T: Even though I love a good oatmeal breakfast, there have been a few days when I’ve given in to Alex’s cries for eggs. However, we’ve discovered something distressing: whenever we eat an egg breakfast, the day takes a turn for the worse. The evidence speaks for itself. We ate eggs at Mr. Dow’s house in Manzanita, and that day we only managed to ride 11 miles in driving rain and 40 mile per hour headwinds before turning in at Rockaway Beach. Then we ate eggs in Bandon, and what do you know, more nasty headwinds. Then we ate eggs with Alex’s dad in Brookings, and suddenly the U-Haul reservation falls through. Then we ate eggs (well, quiche) in Mendocino, and we lose the iPad. We must be cursed!

A: Yeah, this is all true. Sad, but true. Sadder still is the fact that I’ve eaten oatmeal for something like 25 days out of the past month. On the bright side, we ate eggs this morning and have thus far survived the day, so maybe the curse is broken?

Chained to Chains.

T: Living in a somewhat large city, it is easy to avoid the big chains. Starbucks, McDonalds, Fred Meyer, you name it. There’s always an alternative, always a smaller, more local store that you will feel better spending your money at. But now that we’re on our trip, we’ve come to realize that these big names have an upside to things, especially with us being on a budget. Need free Wi-Fi to post on the blog? There’s a Starbucks in every other town! Restock your groceries cheaply? Fred Meyer is right around the corner! Nearing sunstroke? Let’s stop at McDonalds for a milkshake! It’s not that we endorse all these big names, but the convenience of it is undeniable in towns with less than 500 people and no other place in sight. When we were still in Seattle it was quite different but our circumstances have changed and that has had an impact on how we have to approach a basic problem like how to spend our money.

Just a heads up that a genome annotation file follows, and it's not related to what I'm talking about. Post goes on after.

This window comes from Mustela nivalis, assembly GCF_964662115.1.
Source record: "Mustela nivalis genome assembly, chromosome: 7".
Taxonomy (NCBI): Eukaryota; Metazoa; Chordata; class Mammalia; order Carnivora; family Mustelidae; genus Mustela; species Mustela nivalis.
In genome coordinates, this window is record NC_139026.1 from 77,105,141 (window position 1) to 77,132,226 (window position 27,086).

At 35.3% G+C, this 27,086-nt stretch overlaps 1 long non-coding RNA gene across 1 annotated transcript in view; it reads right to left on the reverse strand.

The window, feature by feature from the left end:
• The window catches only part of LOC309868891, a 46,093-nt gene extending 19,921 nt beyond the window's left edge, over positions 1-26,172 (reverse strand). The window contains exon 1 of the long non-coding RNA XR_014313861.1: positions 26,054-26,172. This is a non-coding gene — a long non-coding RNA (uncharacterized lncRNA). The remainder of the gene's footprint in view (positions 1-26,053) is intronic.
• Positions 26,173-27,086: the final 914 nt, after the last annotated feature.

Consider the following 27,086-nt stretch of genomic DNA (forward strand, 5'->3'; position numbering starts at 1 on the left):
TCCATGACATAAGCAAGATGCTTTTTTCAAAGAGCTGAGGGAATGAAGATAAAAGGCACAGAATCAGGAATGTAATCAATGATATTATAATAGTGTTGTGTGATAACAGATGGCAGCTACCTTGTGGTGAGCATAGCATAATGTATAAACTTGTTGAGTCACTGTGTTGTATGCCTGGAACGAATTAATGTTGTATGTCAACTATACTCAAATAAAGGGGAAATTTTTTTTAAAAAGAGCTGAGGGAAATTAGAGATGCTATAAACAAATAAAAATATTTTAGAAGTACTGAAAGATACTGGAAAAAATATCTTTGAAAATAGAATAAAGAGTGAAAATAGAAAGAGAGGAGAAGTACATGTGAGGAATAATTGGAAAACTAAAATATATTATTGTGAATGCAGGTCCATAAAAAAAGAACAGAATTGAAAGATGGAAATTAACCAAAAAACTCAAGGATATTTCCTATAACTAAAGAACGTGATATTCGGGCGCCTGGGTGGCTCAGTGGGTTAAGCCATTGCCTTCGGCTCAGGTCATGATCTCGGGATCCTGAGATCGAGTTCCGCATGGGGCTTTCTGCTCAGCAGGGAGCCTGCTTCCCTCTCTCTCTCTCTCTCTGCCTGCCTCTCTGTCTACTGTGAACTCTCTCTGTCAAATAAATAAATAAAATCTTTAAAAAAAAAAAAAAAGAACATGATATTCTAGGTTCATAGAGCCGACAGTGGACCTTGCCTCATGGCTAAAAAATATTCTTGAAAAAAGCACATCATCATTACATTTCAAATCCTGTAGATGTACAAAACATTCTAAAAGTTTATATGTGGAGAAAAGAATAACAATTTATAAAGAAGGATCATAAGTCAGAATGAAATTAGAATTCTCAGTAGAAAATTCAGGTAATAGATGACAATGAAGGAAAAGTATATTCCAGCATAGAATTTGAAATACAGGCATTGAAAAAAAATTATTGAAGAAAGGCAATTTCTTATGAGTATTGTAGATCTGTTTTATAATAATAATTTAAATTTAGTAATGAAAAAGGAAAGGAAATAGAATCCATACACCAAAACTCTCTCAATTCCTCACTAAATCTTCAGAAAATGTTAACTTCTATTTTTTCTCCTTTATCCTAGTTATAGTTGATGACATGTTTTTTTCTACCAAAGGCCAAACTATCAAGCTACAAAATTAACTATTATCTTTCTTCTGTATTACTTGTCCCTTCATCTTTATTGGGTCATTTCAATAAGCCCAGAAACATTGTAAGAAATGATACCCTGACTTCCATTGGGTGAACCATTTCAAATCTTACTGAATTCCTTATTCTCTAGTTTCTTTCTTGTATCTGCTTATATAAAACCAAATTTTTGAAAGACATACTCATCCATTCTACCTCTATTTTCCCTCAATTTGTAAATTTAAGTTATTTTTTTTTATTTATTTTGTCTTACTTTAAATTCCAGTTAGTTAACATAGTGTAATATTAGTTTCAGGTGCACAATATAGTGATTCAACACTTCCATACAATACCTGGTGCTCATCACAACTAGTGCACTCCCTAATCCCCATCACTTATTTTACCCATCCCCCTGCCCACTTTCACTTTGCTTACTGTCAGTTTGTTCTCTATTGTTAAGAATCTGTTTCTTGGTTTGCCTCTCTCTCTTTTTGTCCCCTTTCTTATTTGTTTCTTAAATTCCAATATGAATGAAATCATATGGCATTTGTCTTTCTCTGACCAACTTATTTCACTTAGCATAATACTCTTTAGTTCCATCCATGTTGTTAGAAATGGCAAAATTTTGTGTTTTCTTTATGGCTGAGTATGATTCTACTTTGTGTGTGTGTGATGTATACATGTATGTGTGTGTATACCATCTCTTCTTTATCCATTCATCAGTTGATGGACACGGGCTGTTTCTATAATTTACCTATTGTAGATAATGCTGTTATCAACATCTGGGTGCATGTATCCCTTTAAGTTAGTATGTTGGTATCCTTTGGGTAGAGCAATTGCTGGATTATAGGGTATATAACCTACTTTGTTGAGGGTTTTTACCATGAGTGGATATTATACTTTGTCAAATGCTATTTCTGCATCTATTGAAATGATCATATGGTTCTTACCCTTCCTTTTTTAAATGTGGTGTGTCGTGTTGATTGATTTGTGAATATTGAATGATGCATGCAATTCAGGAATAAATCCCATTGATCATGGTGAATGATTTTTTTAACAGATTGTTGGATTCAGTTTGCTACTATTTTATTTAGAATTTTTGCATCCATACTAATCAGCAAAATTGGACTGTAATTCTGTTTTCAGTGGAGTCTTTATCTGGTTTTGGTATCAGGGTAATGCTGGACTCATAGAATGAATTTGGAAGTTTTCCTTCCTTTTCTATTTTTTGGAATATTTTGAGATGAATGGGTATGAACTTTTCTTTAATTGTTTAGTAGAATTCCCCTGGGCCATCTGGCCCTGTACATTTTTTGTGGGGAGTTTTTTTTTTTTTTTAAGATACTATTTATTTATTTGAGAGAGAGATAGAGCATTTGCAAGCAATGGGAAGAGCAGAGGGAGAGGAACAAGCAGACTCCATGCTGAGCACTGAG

A: This one still bothers me. It’s true that when coming through Southern Washington and Oregon, we spent an inordinate amount of hanging out in (and outside) Fred Meyer, either to mooch Wi-Fi or to get out of the rain. I’ll steal their internet any day, but I hate buying their groceries. Especially produce. Coming through the central California coast has taken us by miles and miles of strawberry fields, largely operated by Dole and regularly doused in pesticides, which inevitably end up in our faces and at the bottom of the nearest valley. I’ll end my rant there, but let’s just say that I’m still more than willing to spend a couple of extra bucks for produce grown organically and close to home (wherever home may be that day). Which is why I do a lot of grocery shopping in secret, away from Tom’s miserly gaze.

The Wisdom of the Masses.

A: We’ve been on the receiving end of a whole lot of advice, both in preparation for this trip and while on the road. Most of that advice has been sincerely appreciated (truly). But some has been pretty astounding, and in some cases just hilarious. For me, the most unexpected advice has come from the preponderance of people who have implored us to bring a gun, or in some cases multiple guns. Gun suggestions have ranged from a small “ladylike” pistol to a Kalashnikov. Mostly this is to protect us from Mexican drug cartels that, according to popular opinion, dominate every city, town, and suburb south of the border. And while we are thankful that these gun-suggesting people are concerned for our safety, we are both firmly of the opinion that in the unlikely event that we run into a drug cartel (in the U.S. or Mexico or anywhere else), we would be better off facing them gun-free. And yes, we also plan to be very careful and will keep our wits about us. We will probably smell bad enough by the time we hit Mexico that most people will stay away from us anyways.